The continuing exploration of the Southern Ocean for deep-sea vents has once again rewarded results, as scientists about the Royal Research Ship James Cook of the National Oceanography Centre have discovered a new set of deep-sea volcanic vents in the frigid southern waters.
This is the fourth discovery made by the team in three years, which goes a long way to suggesting that deep-sea vents are much more prevalent than had been previously assumed.
“When we caught the first glimpse of the vents, the excitement was almost overwhelming,” says Leigh Marsh, a University of Southampton PhD student who was on scientific watch at the time of the discovery.
“We’re finding deep-sea vents more rapidly than ever before,” says expedition leader Professor Paul Tyler of the University of Southampton’s School of Ocean and Earth Science, which is based at the National Oceanography Centre, Southampton. “And we’re finding some in places other than at mid-ocean ridges, where most have been seen before.”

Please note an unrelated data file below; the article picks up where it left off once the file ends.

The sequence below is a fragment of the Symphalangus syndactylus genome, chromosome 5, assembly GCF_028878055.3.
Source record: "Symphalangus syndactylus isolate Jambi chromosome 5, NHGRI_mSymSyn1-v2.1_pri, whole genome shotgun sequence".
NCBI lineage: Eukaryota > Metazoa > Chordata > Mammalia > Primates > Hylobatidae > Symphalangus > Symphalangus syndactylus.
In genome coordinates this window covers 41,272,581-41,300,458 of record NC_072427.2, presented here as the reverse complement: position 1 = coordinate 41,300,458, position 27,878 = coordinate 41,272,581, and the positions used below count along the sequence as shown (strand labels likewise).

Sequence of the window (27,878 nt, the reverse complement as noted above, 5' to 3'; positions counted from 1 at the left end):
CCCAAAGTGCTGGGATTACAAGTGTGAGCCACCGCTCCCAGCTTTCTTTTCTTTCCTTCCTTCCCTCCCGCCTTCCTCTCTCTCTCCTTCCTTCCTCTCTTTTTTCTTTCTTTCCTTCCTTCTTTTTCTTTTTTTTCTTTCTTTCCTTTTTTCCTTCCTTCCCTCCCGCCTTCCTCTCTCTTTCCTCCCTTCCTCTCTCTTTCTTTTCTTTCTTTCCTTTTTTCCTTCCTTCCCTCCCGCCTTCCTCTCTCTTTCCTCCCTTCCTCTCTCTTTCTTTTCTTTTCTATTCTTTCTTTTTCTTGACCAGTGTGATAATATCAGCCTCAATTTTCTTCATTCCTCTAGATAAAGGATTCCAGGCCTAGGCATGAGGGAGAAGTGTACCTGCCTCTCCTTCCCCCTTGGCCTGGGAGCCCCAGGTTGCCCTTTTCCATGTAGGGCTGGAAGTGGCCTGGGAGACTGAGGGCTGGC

According to the NOC, “deep-sea vents are hot springs on the seafloor, where mineral-rich water nourishes lush colonies of microbes and deep-sea animals.”
The James Cook crew hope to “understand more about the distribution and evolution of life in the deep ocean, the role that deep-sea vents play in controlling the chemistry of the oceans, and the diversity of microbes that thrive in different conditions beneath the waves.”
If you are interested in following the current voyage that has yielded these most recent results, click here for the James Cook crew’s blog, and you can also follow their expedition and watch them answer questions for schoolchildren on their expedition website.